The Third Generation
In West Berlin in 1978, the computer magnate P. J. Lurz seeks to increase sales by secretly promoting terrorism. He hires August, who recruits a “third generation” of terrorists, middle-class people for whom terrorism has become a lifestyle. The film is dedicated to “Someone who is a true lover, and that is probably no one.” However, when asked about this dedication, Juliane Lorenz, the film’s editor, said that she misread Fassbinder’s notes, and what he wrote was that the film was to be dedicated to “Someone who is a true liberal…” Fassbinder, who saw the film and read the dedication on screen, never mentioned the error to Lorenz.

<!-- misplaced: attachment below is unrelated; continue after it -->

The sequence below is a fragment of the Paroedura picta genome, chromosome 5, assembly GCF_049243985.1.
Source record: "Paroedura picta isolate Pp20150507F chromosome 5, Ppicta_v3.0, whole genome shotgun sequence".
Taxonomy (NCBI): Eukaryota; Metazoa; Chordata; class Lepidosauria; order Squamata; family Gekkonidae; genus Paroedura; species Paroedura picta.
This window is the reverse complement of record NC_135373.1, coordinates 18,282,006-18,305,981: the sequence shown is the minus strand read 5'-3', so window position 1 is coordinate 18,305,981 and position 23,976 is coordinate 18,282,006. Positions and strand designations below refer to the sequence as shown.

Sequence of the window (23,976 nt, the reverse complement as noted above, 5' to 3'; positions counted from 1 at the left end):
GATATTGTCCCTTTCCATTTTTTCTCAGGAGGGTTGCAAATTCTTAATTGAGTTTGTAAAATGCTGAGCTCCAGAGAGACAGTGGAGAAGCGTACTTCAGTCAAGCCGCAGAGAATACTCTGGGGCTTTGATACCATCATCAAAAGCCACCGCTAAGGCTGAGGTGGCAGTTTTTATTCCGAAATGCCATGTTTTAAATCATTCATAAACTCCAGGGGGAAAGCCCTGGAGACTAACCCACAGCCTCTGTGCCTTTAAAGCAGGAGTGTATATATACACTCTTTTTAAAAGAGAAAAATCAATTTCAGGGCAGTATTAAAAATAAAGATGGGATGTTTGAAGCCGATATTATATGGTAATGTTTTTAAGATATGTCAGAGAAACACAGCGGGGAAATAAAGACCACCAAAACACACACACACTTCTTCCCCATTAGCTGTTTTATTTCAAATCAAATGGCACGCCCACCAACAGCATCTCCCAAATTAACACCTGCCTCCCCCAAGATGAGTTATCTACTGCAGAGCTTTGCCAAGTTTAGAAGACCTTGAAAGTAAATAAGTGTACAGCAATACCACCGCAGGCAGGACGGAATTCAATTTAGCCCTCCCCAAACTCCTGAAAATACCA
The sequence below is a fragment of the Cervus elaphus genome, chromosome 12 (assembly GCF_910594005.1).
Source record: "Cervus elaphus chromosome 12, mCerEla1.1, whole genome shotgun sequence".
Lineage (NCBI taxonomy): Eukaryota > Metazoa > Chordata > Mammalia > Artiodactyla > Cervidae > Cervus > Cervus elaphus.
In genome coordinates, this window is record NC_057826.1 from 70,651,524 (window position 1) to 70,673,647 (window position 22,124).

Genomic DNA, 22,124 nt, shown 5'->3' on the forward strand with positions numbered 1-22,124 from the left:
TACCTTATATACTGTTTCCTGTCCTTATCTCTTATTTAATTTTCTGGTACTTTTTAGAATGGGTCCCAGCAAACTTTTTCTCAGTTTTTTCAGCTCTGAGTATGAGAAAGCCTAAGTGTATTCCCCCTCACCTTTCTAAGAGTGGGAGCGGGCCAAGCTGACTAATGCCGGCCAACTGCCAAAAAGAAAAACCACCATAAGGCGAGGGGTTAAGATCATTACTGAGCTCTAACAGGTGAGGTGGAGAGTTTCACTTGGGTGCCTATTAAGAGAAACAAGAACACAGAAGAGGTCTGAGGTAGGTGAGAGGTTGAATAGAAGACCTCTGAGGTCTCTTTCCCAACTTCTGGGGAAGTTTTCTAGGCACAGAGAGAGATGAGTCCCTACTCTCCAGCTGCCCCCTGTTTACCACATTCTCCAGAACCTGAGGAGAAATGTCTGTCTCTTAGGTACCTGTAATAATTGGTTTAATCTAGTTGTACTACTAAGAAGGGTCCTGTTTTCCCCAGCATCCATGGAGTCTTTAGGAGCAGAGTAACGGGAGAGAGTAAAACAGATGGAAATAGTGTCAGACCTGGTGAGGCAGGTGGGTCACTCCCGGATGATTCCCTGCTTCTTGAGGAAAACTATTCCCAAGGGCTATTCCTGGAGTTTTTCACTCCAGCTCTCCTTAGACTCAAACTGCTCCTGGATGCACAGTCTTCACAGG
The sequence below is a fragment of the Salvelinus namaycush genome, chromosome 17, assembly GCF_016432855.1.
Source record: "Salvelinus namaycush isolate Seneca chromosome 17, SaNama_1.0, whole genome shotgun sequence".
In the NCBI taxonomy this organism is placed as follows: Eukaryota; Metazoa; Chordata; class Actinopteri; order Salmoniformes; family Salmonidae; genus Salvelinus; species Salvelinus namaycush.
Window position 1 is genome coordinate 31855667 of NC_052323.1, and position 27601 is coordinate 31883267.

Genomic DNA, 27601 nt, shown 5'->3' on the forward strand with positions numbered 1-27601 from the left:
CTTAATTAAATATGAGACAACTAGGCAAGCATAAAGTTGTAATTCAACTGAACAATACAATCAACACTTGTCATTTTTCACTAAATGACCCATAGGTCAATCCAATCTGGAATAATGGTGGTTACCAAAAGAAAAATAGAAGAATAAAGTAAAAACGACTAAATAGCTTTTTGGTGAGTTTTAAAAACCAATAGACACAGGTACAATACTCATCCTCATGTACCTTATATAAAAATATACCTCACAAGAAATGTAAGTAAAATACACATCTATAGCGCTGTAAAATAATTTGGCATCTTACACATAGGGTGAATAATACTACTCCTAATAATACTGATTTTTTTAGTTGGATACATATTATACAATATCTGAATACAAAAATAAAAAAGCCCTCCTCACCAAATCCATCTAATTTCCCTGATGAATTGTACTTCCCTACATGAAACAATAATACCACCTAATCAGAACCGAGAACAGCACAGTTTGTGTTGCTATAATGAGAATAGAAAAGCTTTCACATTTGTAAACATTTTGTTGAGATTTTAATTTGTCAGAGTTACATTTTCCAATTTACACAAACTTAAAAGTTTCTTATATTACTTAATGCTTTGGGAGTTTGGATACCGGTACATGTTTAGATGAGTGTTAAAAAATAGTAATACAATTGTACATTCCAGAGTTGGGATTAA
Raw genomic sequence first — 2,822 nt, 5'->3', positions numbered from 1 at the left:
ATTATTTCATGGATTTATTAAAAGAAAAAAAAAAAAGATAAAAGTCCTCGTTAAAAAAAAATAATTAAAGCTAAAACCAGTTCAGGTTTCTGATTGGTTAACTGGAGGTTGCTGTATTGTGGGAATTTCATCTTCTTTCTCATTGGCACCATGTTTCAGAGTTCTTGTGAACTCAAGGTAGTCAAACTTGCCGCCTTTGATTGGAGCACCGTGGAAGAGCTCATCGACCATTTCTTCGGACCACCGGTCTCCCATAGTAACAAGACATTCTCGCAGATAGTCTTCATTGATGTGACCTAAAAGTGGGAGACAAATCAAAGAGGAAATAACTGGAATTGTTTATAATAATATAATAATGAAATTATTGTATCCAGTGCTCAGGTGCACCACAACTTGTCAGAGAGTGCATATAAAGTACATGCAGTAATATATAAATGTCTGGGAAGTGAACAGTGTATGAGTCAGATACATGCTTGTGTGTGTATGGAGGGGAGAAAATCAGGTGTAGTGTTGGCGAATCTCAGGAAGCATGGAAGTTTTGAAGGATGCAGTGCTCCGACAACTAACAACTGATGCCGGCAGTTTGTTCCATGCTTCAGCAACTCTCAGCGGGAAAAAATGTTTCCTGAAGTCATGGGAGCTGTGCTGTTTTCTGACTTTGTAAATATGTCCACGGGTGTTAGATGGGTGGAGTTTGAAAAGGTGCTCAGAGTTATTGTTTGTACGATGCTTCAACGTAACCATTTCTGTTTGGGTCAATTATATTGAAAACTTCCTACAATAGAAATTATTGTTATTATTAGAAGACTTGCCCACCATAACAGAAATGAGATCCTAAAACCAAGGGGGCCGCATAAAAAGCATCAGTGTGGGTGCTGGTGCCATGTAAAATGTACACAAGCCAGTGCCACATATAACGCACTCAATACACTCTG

And also According to Christian Braad Thomsen:
“The Third Generation demonstrates in exemplary fashion that the will to form, within which it is possible to survive as an artist, is by no means escapist, but is on the same level as the reality in which it is so difficult to survive. The film is aesthetically convincing because it takes up the madness of society in its formal language and simultaneously distances itself, as it deploys this madness against the society that has produced the spiritual climate of which the film is also part.”
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